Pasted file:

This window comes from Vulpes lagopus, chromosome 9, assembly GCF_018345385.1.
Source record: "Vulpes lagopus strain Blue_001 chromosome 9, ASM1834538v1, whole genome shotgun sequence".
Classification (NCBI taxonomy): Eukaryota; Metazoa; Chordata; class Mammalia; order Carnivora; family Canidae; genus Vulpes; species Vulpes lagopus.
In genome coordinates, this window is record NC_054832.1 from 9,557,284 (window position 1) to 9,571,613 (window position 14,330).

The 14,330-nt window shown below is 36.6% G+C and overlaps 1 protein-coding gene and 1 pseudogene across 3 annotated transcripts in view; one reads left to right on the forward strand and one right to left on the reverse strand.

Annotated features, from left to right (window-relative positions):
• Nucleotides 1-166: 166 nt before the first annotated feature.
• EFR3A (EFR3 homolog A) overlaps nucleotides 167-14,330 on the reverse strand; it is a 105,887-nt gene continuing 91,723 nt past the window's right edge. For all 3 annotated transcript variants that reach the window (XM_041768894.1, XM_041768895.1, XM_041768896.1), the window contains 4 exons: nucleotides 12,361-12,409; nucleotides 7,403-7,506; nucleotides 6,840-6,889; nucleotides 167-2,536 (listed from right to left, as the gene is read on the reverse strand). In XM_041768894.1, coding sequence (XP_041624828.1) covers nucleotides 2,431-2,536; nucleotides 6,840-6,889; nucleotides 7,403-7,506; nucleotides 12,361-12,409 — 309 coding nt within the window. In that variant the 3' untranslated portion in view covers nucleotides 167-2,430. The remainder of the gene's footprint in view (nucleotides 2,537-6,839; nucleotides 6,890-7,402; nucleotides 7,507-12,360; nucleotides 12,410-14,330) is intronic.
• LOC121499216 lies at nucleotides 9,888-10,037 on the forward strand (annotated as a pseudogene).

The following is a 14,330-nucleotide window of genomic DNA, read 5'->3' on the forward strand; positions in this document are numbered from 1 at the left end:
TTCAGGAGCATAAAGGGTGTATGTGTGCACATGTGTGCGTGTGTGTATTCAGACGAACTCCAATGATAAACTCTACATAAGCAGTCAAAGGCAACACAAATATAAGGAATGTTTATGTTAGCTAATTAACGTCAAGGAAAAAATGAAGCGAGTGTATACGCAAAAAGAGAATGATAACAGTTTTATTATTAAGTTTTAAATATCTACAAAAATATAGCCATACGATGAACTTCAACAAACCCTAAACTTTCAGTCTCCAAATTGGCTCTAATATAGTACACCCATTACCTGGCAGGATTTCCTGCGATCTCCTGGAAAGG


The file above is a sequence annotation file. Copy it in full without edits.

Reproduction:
This window comes from Vulpes lagopus, chromosome 9, assembly GCF_018345385.1.
Source record: "Vulpes lagopus strain Blue_001 chromosome 9, ASM1834538v1, whole genome shotgun sequence".
Classification (NCBI taxonomy): Eukaryota; Metazoa; Chordata; class Mammalia; order Carnivora; family Canidae; genus Vulpes; species Vulpes lagopus.
In genome coordinates, this window is record NC_054832.1 from 9,557,284 (window position 1) to 9,571,613 (window position 14,330).

The 14,330-nt window shown below is 36.6% G+C and overlaps 1 protein-coding gene and 1 pseudogene across 3 annotated transcripts in view; one reads left to right on the forward strand and one right to left on the reverse strand.

Annotated features, from left to right (window-relative positions):
• Nucleotides 1-166: 166 nt before the first annotated feature.
• EFR3A (EFR3 homolog A) overlaps nucleotides 167-14,330 on the reverse strand; it is a 105,887-nt gene continuing 91,723 nt past the window's right edge. For all 3 annotated transcript variants that reach the window (XM_041768894.1, XM_041768895.1, XM_041768896.1), the window contains 4 exons: nucleotides 12,361-12,409; nucleotides 7,403-7,506; nucleotides 6,840-6,889; nucleotides 167-2,536 (listed from right to left, as the gene is read on the reverse strand). In XM_041768894.1, coding sequence (XP_041624828.1) covers nucleotides 2,431-2,536; nucleotides 6,840-6,889; nucleotides 7,403-7,506; nucleotides 12,361-12,409 — 309 coding nt within the window. In that variant the 3' untranslated portion in view covers nucleotides 167-2,430. The remainder of the gene's footprint in view (nucleotides 2,537-6,839; nucleotides 6,890-7,402; nucleotides 7,507-12,360; nucleotides 12,410-14,330) is intronic.
• LOC121499216 lies at nucleotides 9,888-10,037 on the forward strand (annotated as a pseudogene).

The following is a 14,330-nucleotide window of genomic DNA, read 5'->3' on the forward strand; positions in this document are numbered from 1 at the left end:
TTCAGGAGCATAAAGGGTGTATGTGTGCACATGTGTGCGTGTGTGTATTCAGACGAACTCCAATGATAAACTCTACATAAGCAGTCAAAGGCAACACAAATATAAGGAATGTTTATGTTAGCTAATTAACGTCAAGGAAAAAATGAAGCGAGTGTATACGCAAAAAGAGAATGATAACAGTTTTATTATTAAGTTTTAAATATCTACAAAAATATAGCCATACGATGAACTTCAACAAACCCTAAACTTTCAGTCTCCAAATTGGCTCTAATATAGTACACCCATTACCTGGCAGGATTTCCTGCGATCTCCTGGAAAGG